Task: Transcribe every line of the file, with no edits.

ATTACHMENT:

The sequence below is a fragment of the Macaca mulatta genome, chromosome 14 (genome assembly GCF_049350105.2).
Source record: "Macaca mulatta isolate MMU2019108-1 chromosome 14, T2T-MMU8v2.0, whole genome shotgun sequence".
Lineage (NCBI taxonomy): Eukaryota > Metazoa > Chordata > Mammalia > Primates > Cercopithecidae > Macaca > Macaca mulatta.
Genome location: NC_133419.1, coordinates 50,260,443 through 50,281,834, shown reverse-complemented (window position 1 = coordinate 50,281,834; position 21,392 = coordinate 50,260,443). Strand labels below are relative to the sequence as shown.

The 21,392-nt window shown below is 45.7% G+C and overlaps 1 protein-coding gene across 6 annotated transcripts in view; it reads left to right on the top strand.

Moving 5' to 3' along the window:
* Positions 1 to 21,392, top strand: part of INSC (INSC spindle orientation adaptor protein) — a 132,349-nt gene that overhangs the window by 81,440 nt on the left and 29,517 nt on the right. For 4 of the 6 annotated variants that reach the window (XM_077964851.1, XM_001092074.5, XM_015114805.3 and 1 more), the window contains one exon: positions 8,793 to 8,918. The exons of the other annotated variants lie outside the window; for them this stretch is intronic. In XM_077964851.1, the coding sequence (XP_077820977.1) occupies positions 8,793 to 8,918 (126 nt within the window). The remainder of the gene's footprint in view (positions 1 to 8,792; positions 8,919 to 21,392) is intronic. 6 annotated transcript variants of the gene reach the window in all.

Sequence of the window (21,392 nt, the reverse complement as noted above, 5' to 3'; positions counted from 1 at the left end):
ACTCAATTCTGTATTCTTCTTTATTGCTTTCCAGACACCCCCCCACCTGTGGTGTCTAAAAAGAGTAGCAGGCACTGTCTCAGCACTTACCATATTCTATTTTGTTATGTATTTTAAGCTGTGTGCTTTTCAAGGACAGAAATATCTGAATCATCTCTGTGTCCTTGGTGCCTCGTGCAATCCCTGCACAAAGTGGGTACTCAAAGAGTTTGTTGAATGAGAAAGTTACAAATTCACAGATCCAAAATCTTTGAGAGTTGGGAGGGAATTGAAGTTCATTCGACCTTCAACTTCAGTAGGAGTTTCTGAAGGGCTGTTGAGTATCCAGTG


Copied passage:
The sequence below is a fragment of the Macaca mulatta genome, chromosome 14 (genome assembly GCF_049350105.2).
Source record: "Macaca mulatta isolate MMU2019108-1 chromosome 14, T2T-MMU8v2.0, whole genome shotgun sequence".
Lineage (NCBI taxonomy): Eukaryota > Metazoa > Chordata > Mammalia > Primates > Cercopithecidae > Macaca > Macaca mulatta.
Genome location: NC_133419.1, coordinates 50,260,443 through 50,281,834, shown reverse-complemented (window position 1 = coordinate 50,281,834; position 21,392 = coordinate 50,260,443). Strand labels below are relative to the sequence as shown.

The 21,392-nt window shown below is 45.7% G+C and overlaps 1 protein-coding gene across 6 annotated transcripts in view; it reads left to right on the top strand.

Moving 5' to 3' along the window:
* Positions 1 to 21,392, top strand: part of INSC (INSC spindle orientation adaptor protein) — a 132,349-nt gene that overhangs the window by 81,440 nt on the left and 29,517 nt on the right. For 4 of the 6 annotated variants that reach the window (XM_077964851.1, XM_001092074.5, XM_015114805.3 and 1 more), the window contains one exon: positions 8,793 to 8,918. The exons of the other annotated variants lie outside the window; for them this stretch is intronic. In XM_077964851.1, the coding sequence (XP_077820977.1) occupies positions 8,793 to 8,918 (126 nt within the window). The remainder of the gene's footprint in view (positions 1 to 8,792; positions 8,919 to 21,392) is intronic. 6 annotated transcript variants of the gene reach the window in all.

Sequence of the window (21,392 nt, the reverse complement as noted above, 5' to 3'; positions counted from 1 at the left end):
ACTCAATTCTGTATTCTTCTTTATTGCTTTCCAGACACCCCCCCACCTGTGGTGTCTAAAAAGAGTAGCAGGCACTGTCTCAGCACTTACCATATTCTATTTTGTTATGTATTTTAAGCTGTGTGCTTTTCAAGGACAGAAATATCTGAATCATCTCTGTGTCCTTGGTGCCTCGTGCAATCCCTGCACAAAGTGGGTACTCAAAGAGTTTGTTGAATGAGAAAGTTACAAATTCACAGATCCAAAATCTTTGAGAGTTGGGAGGGAATTGAAGTTCATTCGACCTTCAACTTCAGTAGGAGTTTCTGAAGGGCTGTTGAGTATCCAGTG